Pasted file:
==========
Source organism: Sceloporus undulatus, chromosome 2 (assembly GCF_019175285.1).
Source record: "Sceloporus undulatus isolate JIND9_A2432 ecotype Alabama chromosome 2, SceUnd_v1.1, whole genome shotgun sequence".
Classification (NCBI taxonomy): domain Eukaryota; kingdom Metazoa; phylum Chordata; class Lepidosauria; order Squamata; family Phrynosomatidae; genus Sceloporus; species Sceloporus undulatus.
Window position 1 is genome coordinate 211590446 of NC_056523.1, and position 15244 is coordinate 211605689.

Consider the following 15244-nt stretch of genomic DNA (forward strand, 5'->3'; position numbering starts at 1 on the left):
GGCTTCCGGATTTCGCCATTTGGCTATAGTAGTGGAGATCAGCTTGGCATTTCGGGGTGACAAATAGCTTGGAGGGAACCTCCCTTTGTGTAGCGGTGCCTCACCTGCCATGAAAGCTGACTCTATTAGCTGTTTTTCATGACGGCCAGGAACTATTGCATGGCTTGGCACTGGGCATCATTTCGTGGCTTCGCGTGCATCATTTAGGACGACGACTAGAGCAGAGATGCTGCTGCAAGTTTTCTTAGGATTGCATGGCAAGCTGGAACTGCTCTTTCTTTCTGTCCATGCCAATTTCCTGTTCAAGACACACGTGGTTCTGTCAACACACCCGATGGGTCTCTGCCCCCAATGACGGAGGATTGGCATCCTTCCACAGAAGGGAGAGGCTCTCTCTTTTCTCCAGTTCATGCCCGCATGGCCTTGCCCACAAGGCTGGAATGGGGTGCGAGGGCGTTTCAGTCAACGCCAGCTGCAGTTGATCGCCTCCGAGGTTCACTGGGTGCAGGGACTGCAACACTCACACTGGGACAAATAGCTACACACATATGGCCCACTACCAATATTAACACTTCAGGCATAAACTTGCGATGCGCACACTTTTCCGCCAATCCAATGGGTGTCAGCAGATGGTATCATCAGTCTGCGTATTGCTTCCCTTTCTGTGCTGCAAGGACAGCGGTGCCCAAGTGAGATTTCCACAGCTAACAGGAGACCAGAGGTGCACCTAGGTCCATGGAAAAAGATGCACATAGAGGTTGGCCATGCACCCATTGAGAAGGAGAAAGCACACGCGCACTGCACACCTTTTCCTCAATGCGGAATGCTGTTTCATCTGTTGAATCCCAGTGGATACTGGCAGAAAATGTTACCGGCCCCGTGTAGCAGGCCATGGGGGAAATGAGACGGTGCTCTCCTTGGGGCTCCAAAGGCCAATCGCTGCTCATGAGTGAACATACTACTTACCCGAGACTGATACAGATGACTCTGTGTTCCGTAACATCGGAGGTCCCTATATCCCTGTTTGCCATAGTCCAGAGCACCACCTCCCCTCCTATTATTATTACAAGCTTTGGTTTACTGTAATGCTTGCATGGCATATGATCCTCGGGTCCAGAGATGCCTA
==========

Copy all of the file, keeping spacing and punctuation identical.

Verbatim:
Source organism: Sceloporus undulatus, chromosome 2 (assembly GCF_019175285.1).
Source record: "Sceloporus undulatus isolate JIND9_A2432 ecotype Alabama chromosome 2, SceUnd_v1.1, whole genome shotgun sequence".
Classification (NCBI taxonomy): domain Eukaryota; kingdom Metazoa; phylum Chordata; class Lepidosauria; order Squamata; family Phrynosomatidae; genus Sceloporus; species Sceloporus undulatus.
Window position 1 is genome coordinate 211590446 of NC_056523.1, and position 15244 is coordinate 211605689.

Consider the following 15244-nt stretch of genomic DNA (forward strand, 5'->3'; position numbering starts at 1 on the left):
GGCTTCCGGATTTCGCCATTTGGCTATAGTAGTGGAGATCAGCTTGGCATTTCGGGGTGACAAATAGCTTGGAGGGAACCTCCCTTTGTGTAGCGGTGCCTCACCTGCCATGAAAGCTGACTCTATTAGCTGTTTTTCATGACGGCCAGGAACTATTGCATGGCTTGGCACTGGGCATCATTTCGTGGCTTCGCGTGCATCATTTAGGACGACGACTAGAGCAGAGATGCTGCTGCAAGTTTTCTTAGGATTGCATGGCAAGCTGGAACTGCTCTTTCTTTCTGTCCATGCCAATTTCCTGTTCAAGACACACGTGGTTCTGTCAACACACCCGATGGGTCTCTGCCCCCAATGACGGAGGATTGGCATCCTTCCACAGAAGGGAGAGGCTCTCTCTTTTCTCCAGTTCATGCCCGCATGGCCTTGCCCACAAGGCTGGAATGGGGTGCGAGGGCGTTTCAGTCAACGCCAGCTGCAGTTGATCGCCTCCGAGGTTCACTGGGTGCAGGGACTGCAACACTCACACTGGGACAAATAGCTACACACATATGGCCCACTACCAATATTAACACTTCAGGCATAAACTTGCGATGCGCACACTTTTCCGCCAATCCAATGGGTGTCAGCAGATGGTATCATCAGTCTGCGTATTGCTTCCCTTTCTGTGCTGCAAGGACAGCGGTGCCCAAGTGAGATTTCCACAGCTAACAGGAGACCAGAGGTGCACCTAGGTCCATGGAAAAAGATGCACATAGAGGTTGGCCATGCACCCATTGAGAAGGAGAAAGCACACGCGCACTGCACACCTTTTCCTCAATGCGGAATGCTGTTTCATCTGTTGAATCCCAGTGGATACTGGCAGAAAATGTTACCGGCCCCGTGTAGCAGGCCATGGGGGAAATGAGACGGTGCTCTCCTTGGGGCTCCAAAGGCCAATCGCTGCTCATGAGTGAACATACTACTTACCCGAGACTGATACAGATGACTCTGTGTTCCGTAACATCGGAGGTCCCTATATCCCTGTTTGCCATAGTCCAGAGCACCACCTCCCCTCCTATTATTATTACAAGCTTTGGTTTACTGTAATGCTTGCATGGCATATGATCCTCGGGTCCAGAGATGCCTA